- Facilitate sustained access for our family planning products and services, and engage in partnerships that address specific reproductive health and development challenges
- SDG 3 sets two targets in support of the overall health of women, families and society:
- By 2030, reduce the global maternal mortality ratio to less than 70 per 100,000 live births
- By 2030, ensure universal access to sexual and reproductive health care services, including those for family planning, information and education, and the integration of reproductive health into national strategies and programs
While progress was made toward these targets under the original Millennium Development Goals that sunset in 2015, rates of maternal mortality remain high in many countries, and access to modern contraceptive methods remains limited, especially among the poorest and most vulnerable women and girls. As the global community embraces the Sustainable Development Goals launched in September 2015, we will continue to support efforts to accelerate access to our products and ensure that reproductive health and rights are included in global, regional and country strategies.
Access to modern contraceptives is an important aspect of family planning.
Enabling couples to determine whether, when and how often to have children is vital to helping achieve safe motherhood, healthy families and healthy communities. Voluntary family planning and broadening the method mix of family planning options help protect the health of women by reducing high-risk pregnancies, and help protect the health of children, adolescents and mothers by allowing sufficient time between pregnancies. Research has shown that appropriately spacing pregnancies helps improve both mother and child survival rates and reduces the risk of preterm birth.2 The use of family-planning methods can also reduce the number of unsafe abortions and associated complications.3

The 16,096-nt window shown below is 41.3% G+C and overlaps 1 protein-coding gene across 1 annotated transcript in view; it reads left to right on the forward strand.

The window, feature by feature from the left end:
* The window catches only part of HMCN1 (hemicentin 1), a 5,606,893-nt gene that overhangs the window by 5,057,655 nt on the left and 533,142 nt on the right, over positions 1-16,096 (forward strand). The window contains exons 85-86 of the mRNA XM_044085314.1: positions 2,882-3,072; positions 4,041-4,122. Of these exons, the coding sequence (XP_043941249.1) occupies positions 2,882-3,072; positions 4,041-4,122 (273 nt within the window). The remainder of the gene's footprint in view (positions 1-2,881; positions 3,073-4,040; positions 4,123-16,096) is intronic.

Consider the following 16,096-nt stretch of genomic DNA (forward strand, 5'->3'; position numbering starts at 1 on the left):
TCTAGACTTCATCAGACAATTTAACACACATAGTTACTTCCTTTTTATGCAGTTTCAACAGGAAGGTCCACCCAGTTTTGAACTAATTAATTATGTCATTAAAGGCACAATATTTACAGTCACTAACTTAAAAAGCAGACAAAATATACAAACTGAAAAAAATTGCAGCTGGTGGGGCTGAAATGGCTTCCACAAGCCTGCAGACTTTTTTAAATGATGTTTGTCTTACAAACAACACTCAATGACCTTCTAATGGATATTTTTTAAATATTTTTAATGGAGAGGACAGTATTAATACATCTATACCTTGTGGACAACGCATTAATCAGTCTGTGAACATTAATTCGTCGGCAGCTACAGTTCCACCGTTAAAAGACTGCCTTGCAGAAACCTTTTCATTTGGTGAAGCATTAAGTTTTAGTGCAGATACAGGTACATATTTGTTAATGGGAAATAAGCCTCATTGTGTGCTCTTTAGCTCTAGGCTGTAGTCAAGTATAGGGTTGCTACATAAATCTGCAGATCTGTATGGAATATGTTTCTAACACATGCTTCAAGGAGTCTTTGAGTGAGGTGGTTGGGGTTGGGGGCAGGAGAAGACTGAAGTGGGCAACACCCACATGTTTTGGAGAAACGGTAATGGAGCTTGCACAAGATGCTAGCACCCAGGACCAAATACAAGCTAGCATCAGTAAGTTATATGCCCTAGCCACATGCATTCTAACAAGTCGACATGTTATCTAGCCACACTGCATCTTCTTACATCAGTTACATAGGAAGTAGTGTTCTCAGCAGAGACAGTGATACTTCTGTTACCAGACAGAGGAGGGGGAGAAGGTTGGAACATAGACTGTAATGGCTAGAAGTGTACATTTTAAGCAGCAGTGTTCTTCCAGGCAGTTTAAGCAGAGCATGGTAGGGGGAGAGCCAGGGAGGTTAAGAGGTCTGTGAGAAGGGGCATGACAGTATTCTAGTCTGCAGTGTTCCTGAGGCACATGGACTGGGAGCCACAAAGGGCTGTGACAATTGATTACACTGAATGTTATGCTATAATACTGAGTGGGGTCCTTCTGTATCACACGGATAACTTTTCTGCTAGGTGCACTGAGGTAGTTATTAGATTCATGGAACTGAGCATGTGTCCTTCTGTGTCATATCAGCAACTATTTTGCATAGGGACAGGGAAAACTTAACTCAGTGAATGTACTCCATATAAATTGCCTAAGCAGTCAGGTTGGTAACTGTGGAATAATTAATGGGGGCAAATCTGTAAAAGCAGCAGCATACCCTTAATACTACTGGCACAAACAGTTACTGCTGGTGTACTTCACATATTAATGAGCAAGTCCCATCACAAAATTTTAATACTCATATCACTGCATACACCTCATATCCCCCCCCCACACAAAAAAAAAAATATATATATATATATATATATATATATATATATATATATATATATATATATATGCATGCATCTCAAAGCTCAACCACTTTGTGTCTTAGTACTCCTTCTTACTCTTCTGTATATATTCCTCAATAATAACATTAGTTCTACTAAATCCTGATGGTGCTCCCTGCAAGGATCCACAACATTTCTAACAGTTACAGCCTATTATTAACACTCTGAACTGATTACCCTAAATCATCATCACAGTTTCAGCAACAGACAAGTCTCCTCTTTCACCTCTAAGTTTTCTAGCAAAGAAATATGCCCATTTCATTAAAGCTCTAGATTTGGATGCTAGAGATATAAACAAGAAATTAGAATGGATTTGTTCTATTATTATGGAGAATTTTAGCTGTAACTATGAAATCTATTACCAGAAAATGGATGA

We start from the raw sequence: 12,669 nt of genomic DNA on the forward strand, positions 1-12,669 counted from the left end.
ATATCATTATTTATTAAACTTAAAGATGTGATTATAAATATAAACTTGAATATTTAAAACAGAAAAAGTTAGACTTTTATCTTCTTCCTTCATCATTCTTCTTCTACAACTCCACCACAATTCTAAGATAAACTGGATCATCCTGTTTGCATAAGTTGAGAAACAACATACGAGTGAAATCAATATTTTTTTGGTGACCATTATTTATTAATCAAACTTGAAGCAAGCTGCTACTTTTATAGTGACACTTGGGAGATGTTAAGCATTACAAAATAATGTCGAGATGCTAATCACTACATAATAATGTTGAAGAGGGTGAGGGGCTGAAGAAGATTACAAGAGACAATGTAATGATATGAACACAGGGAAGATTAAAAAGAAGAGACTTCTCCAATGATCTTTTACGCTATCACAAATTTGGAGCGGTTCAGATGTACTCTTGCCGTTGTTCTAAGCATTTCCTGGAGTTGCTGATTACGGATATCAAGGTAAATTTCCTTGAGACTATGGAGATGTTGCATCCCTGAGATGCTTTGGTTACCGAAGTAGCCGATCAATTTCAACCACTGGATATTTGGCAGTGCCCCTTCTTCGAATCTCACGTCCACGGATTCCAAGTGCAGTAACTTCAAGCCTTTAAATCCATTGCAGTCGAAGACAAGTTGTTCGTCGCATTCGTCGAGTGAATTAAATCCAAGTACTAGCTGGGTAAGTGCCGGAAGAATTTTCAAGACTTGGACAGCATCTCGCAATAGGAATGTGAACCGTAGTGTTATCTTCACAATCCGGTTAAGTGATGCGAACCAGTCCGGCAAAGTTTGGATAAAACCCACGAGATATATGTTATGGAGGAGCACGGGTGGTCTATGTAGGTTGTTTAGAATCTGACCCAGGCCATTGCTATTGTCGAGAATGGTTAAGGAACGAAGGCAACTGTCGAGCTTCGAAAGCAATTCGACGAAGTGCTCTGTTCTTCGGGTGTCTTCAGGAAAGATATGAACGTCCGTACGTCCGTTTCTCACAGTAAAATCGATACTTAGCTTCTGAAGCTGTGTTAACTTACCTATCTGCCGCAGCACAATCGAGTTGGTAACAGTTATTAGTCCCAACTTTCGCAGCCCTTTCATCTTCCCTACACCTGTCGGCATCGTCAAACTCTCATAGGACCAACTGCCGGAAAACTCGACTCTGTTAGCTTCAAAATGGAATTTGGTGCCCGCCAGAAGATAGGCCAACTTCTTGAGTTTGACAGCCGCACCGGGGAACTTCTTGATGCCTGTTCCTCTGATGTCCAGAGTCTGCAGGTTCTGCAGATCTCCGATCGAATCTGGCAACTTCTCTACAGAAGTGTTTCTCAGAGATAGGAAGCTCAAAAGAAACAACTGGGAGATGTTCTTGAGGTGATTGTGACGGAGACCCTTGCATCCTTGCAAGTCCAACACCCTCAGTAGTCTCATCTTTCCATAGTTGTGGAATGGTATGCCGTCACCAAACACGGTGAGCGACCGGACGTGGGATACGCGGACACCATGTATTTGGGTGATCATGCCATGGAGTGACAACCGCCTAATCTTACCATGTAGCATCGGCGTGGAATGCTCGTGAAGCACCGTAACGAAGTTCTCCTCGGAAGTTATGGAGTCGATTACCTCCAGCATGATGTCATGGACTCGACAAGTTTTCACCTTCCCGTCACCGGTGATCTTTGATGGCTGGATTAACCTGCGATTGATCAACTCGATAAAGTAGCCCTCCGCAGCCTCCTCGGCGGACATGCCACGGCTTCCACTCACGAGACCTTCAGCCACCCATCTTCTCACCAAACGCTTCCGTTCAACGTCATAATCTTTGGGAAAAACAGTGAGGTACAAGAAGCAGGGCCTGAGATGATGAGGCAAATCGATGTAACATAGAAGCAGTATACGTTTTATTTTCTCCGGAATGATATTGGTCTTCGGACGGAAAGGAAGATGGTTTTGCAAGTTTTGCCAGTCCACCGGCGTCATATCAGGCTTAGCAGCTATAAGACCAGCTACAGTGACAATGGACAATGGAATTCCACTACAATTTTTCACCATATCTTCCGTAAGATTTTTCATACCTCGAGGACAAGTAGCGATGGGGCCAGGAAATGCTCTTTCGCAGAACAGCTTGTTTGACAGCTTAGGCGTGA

Access to modern contraceptives is an important aspect of family planning. Our multifaceted approach supports efforts to improve access to family-planning services and contraceptives for the women most in need of them. We are actively engaged in areas where maternal mortality is high and the prevalence of contraceptive use is low.4
2. http://www.marchofdimes.com/news/jul19b_2011.html, www.guttmacher.org/pubs/AddingItUp2009.pdf
3. Singh, S., et al., Guttmacher Institute and United Nations Population Fund; 2009.
We participate in a number of coalitions that support women’s reproductive health by increasing access to family planning, working to reduce maternal mortality, and promoting collaboration between the public, private and not-for-profit sectors.
Throughout the world, we have partnered with organizations and supported projects that work to increase women’s access to health services, reduce maternal mortality, increase awareness of reproductive/sexual health among adolescents and vulnerable populations, prevent mother-to-child transmission of HIV/AIDS, and promote women’s empowerment and access to economic opportunities.
PARTNERING FOR IMPLEMENTATION
The Reproductive Health Supplies Coalition (RHSC): The RHSC is a global partnership of public, private and nongovernmental organizations dedicated to helping all people in low- and middle-income countries gain access to and use affordable, high-quality supplies that ensure better reproductive health.